How, then, asks Maggie Jackson in Distracted, can we “turn data into knowledge”—a pet maxim of Oliver’s—”an epidemic distraction into exquisitely engaged minds,” to somehow “sharpen our powers of focus,” to learn how to attend to the world and recover “the building blocks of intimacy, wisdom, and cultural progress?” “We are on the cusp of an astonishing time,” she concludes, “and on the edge of darkness. We can create a culture of attention, recover the ability to pause, focus, connect, judge, and enter deeply into a relationship or an idea, or we can slip into numb days of easy diffusion and detachment.”
Along the same lines, Adam Gazzaley and Larry Rosen in The Distracted Mind propose the ecological concept of optimal foraging theory, maximizing consumption per unit of time against the constraints of the environment. One such environmental constraint is the overly promiscuous Internet where consumption of “value” is paradoxically constrained by vagrant, non-nutritive foraging. Reading, on the other hand, is “nutritive,” essential to stimulating a facility, even a minimal competence, with language, the medium not only of communication but of thought itself. Reading is indispensable for the broadening of the mind and to establish communion, affinity, and rapport with other minds, in other words, empathy with those who are present and those who have gone before us.
“Reading at the deepest levels,” writes Maryanne Wolf in Reader, Come Home, “may provide a part of the antidote to the noted trend away from empathy.” Indeed, empathetic reading is “about a more in-depth understanding of the Other, an essential skill in a world of increasing connectedness among divergent cultures.” Reading, which promotes a perspectival opening of the mind, “represents a complex mix of cognitive, social and emotional processes that leave ample tracks in our reading-brain circuitry.” This complex is what remains tragically undeveloped in our digital culture.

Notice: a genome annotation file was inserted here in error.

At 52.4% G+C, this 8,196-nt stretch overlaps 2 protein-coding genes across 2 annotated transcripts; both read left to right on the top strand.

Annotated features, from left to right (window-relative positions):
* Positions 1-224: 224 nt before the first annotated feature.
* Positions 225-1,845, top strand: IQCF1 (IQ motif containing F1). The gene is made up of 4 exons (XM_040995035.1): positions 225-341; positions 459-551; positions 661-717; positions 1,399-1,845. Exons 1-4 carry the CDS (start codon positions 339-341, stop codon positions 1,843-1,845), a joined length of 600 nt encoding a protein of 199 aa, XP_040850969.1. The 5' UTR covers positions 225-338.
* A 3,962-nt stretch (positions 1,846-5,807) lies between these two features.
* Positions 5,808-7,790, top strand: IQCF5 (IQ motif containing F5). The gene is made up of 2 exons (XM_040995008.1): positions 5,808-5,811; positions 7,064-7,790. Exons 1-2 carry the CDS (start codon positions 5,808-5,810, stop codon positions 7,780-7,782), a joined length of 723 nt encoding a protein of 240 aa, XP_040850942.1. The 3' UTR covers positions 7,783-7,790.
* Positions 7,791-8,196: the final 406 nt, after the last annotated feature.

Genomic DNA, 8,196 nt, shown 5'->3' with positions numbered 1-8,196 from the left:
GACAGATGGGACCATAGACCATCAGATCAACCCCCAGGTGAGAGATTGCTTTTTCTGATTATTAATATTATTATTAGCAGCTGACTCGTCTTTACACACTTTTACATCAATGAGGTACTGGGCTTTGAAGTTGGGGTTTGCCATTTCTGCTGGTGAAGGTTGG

“Our transition to a digital culture,” writes C2C Journal associate editor Patrick Keeney, “has…rendered the paper book redundant, as hopelessly out-of-date as cassette recordings, video stores or rotary phones.” Real assimilative reading has fallen on evil days, comparable in popular estimation to something primeval like Hannibal’s indiscriminate appetite or dismissively whimsical like Oliver’s preoccupations. We might note, however, that books figure in both films, prominently the Meditations of Marcus Aurelius in The Silence of the Lambs and the Ecclesiastical History by the Venerable Bede in Oliver. Whether the brain can be newly reprogrammed to foster a neural hospitality to reading, study, patience, and mindfulness is the question of the era. How would the reprogramming be done? Will cortical resources be allocated, writes Joseph LeDoux in Synaptic Self, “to processing the new event,” in this case, an “executive shift of attention” to books and reading? Will we pick up Marcus Aurelius and the Venerable Bede?
In the light of German philosopher Ludwig Feuerbach’s famous remark, “We are what we eat,” we would do well to remember essayist Joseph Epstein’s obiter dicta: “In a sense, we are what we read.” He might have added: We are also what we do not read.
* I am not concerned here with Alan Plater’s novel or the Hannibal novel sequence by Thomas Harris or the NBC Hannibal drama series. Plater is an excellent novelist; his Beiderbecke Trilogy is a most enjoyable read and serves as a kind of prelude to Oliver’s adventures. I can’t comment on Harris’ published sequence, having read only one volume in the boxed collection, and have viewed only a few episodes on the NBC series, though enough to note Hannibal’s rather impressive library.